The wrath of Lance Armstrong: USADA outlines witness intimidation

The U.S. Anti-Doping Agency on Wednesday painted a picture of an Armstrong career marked by intimidation and secrecy

Photo: Watson

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The U.S. Anti-Doping Agency sketched a chilling portrait of a vindictive and ruthless Lance Armstrong in its files Wednesday, painting the seven-time Tour de France winner as a peloton bully, capable of intimidating rivals both on the bike and at the bar.

The USADA report details confrontations or issues with Filippo Simeoni, Tyler Hamilton, Levi Leipheimer, Betsy and Frankie Andreau and Jonathan Vaughters, among others. The Armstrong character drawn isn’t a kind illustration of the disgraced champion, instead conveying the Texan as someone determined to keep those who would shed light on doping in cycling subdued.

At the 2004 Tour de France, Armstrong famously chased down Simeoni when he was in a breakaway group. Simeoni had testified against Dr. Michele Ferrari, who was Armstrong’s trainer.

“You made a mistake when you testified against Ferrari… I can destroy you,” Simeoni says Armstrong told him. Armstrong forced Simeoni back to the peloton, with a sinister “zip the lips gesture” that was replayed constantly on television, though at the time commentators claimed to have no idea what it really meant.

One journalist recalled Simeoni’s face — it was wet with both his tears and the spit of the peloton.

“Mr. Armstrong’s statement to Mr. Simeoni in which he referred directly to Mr. Simeoni’s testimony in a legal proceeding and said ‘I can destroy you,’ and Mr. Armstrong’s actions in connection with his threatening statement, constitute acts of attempted witness intimidation,” the USADA report reads.

An e-mail seeking comment from an Armstrong spokesperson wasn’t immediately returned.

An incident in 2011 with Hamilton at an Aspen, Colorado, restaurant in which Armstrong put his hands on Hamilton is widely known, as is what Armstrong is reported to have told his former teammate. Hamilton had given testimony in the federal investigation into Armstrong and later appeared on CBS’ “60 Minutes,” and his former captain told him, simply: “When you’re on the witness stand, we are going to fucking tear you apart. You are going to look like a fucking idiot.” Hamilton further testified that Armstrong said, “I’m going to make your life a living… fucking… hell,” according to the USADA papers.

Leipheimer recalled a dinner with Armstrong in which the Texan sent a text message to his wife Odessa randomly that said “run don’t walk,” and that while riding for RadioShack, a team Armstrong helped found, he received various comments from team staff, such as “I never forget. One day I will pay back.”

Leipheimer wasn’t resigned by the team for 2012, because, according to the USADA report, he had given testimony to the grand jury in the federal investigation into Armstrong.

Armstrong is also accused with retaliating against witnesses, including Betsy and Frankie Andreau, for Betsy’s giving information to journalist David Walsh and testifying in an arbitration hearing regarding bonuses to be paid to Armstrong by SCA Promotions. The Armstrong camp characterized Betsy Andreu as “vindictive,” “bitter,” and “vengeful,” in the media and Armstrong sent Frankie Andreu an e-mail in December 2003, reminding him that “by helping to bring me down is not going to help y’alls situation at all. there (sic) is a direct link to all of our success here and i (sic) suggest you remind her of that,” according to the USADA report.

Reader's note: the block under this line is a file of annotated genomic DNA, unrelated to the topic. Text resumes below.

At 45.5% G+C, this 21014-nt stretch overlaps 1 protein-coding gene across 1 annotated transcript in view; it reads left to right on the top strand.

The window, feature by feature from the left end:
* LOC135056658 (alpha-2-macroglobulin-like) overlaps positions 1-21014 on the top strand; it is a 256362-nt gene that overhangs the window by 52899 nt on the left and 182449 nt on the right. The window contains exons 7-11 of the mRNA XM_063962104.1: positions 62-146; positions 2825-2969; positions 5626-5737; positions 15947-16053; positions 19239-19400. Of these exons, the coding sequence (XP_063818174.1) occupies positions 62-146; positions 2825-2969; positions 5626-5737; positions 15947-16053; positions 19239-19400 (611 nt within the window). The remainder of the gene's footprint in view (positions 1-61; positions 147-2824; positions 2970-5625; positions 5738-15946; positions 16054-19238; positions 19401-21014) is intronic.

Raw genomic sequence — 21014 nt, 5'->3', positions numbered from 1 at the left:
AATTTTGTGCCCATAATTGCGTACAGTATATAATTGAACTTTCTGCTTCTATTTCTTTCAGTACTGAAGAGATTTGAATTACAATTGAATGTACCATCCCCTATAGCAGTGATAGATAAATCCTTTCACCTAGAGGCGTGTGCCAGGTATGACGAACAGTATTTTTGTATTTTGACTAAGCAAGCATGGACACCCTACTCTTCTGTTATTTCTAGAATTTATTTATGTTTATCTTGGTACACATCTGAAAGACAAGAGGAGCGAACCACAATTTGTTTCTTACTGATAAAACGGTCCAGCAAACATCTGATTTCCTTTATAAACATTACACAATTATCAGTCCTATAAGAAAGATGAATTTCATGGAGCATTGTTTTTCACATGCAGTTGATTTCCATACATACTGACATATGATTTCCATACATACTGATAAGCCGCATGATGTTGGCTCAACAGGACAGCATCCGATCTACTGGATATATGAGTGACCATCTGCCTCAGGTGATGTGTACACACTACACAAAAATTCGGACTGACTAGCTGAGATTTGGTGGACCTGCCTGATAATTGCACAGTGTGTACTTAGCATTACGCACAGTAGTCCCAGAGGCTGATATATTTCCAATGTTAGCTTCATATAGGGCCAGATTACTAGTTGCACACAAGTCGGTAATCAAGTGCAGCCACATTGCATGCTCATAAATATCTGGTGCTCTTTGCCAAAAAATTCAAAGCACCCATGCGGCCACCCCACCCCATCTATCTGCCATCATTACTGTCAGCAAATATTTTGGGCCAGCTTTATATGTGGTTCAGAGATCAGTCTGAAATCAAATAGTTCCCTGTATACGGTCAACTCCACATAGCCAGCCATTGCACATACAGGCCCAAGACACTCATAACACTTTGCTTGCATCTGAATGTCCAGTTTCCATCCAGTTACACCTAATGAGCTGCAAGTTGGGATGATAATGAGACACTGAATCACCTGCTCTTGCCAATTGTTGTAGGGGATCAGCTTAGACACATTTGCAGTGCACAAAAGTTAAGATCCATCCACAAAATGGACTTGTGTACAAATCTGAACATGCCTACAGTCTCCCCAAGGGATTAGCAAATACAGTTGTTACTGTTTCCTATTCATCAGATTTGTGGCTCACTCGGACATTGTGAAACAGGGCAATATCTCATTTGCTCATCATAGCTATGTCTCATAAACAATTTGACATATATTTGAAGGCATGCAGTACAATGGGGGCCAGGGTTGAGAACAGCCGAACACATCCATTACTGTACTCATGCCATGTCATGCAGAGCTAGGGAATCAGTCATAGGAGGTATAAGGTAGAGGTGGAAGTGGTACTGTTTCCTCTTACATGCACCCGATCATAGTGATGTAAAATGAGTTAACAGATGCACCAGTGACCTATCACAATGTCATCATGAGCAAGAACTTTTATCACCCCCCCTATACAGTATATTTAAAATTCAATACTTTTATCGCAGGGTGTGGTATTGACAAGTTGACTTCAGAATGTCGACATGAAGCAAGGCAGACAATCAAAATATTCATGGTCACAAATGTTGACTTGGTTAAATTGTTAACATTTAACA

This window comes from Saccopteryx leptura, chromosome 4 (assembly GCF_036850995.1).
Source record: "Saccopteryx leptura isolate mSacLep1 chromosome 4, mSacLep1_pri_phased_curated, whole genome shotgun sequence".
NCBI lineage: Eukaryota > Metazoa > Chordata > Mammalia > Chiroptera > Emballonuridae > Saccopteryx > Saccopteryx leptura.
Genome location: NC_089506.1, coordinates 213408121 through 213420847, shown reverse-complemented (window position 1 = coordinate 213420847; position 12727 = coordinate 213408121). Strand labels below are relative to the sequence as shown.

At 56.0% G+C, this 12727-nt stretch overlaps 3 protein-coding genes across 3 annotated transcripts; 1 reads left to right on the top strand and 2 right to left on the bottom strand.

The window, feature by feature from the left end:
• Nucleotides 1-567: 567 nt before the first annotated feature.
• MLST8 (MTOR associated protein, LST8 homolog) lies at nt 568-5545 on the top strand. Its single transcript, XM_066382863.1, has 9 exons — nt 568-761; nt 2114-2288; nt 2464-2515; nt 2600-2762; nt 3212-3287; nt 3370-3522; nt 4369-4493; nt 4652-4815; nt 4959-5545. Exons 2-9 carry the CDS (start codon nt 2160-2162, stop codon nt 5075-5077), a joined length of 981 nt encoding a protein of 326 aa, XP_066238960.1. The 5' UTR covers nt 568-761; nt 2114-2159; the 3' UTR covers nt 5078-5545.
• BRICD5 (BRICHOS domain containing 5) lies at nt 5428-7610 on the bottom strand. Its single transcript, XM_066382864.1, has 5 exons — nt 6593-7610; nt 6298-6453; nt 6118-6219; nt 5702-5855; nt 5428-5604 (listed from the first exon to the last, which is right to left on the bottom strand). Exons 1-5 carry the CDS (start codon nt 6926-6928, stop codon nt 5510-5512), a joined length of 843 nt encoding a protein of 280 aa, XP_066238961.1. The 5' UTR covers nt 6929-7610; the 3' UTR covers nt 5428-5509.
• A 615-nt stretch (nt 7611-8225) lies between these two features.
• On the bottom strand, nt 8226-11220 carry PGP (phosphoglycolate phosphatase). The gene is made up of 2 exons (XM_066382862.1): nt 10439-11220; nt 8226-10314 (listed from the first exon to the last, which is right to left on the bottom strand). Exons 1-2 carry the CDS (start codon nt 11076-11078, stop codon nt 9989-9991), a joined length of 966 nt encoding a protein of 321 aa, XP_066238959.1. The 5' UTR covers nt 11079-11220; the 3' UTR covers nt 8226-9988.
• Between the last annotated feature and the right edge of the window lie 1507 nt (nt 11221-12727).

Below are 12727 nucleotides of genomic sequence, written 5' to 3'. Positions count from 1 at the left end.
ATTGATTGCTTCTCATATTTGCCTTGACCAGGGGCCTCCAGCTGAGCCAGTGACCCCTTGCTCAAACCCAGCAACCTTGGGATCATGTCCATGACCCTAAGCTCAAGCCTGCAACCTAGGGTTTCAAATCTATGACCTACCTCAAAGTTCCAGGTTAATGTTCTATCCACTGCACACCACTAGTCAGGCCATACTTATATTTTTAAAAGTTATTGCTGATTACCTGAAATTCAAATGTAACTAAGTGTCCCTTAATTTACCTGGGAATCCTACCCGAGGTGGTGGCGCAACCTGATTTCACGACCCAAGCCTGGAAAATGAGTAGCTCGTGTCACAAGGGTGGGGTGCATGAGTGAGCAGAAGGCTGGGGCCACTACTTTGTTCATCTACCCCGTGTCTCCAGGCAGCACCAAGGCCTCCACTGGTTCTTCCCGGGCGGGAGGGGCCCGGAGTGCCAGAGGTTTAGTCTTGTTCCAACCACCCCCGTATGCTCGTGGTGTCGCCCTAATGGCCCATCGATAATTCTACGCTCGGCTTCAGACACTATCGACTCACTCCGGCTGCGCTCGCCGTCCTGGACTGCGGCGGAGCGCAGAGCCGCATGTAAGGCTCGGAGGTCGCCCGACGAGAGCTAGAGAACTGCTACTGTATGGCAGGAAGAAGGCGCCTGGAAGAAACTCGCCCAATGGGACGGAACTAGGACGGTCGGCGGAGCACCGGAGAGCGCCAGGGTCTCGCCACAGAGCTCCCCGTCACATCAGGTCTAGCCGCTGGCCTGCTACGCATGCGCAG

Armstrong is also accused of using his professional influence to go after the jobs of Prentice Steffen and Jonathan Vaughters. Vuaghters, a former teammate and doper-turned-clean cycling advocate, is the CEO of Slipstream Sports, the management firm behind the Garmin-Sharp ProTeam. Slipstream was the organization behind the TIAA-CREF development team, which preceded the Garmin squad.

Steffen, a former team doctor for the U.S. Postal Service and staunch anti-doping advocate that has spoken out on doping at the team, was quoted in a L’Equipe story in 2005 that discussed Armstrong’s now-infamous 1999 blood samples that turned up evidence of EPO use. According to USADA, Armstrong and his lawyers reached out to TIAA-CREF team management.

“Due to Mr. Armstrong’s stature within the sport of cycling, the management of the TIAA-CREF team ultimately concluded that if they did not remove Dr. Steffen from his position with the team that the TIAA-CREF team might suffer repercussions. As a consequence, Dr. Steffen was removed from the team for a period of time,” the report reads.

Slipstream has also received phone calls from Armstrong “suggesting” that Vaughters, whose text messages regarding doping were used as evidence in the SCA hearings, should no longer be employed.

USADA also says Armstrong told former rider Christophe Bassons he should leave cycling after Bassons questioned Armstrong’s performance at the 1999 Tour, and that the former Tour winner also berated Floyd Landis, another past teammate, after Landis accused Armstrong of taking drugs.

“Mr. Landis was accused of being a liar and vilified in the media by Mr. Armstrong and his representatives. As explained in this Reasoned Decision, Mr. Landis’ testimony regarding Mr. Armstrong’s doping is well corroborated by abundant eyewitness, testimonial and scientific evidence,” the USADA file reads.

Incidents like Hamilton’s run-in with Armstrong in Aspen or Betsy Andreu’s back-and-forths with Armstrong have been well publicized. On their own, they are abhorrant, but when woven together within the expansive USADA file, the stories paint a chilling picture of a vindictive, no-holds-barred Tour champion hell-bent on protecting the secretive practices that landed him in yellow on the Champs Elysées a record seven times.

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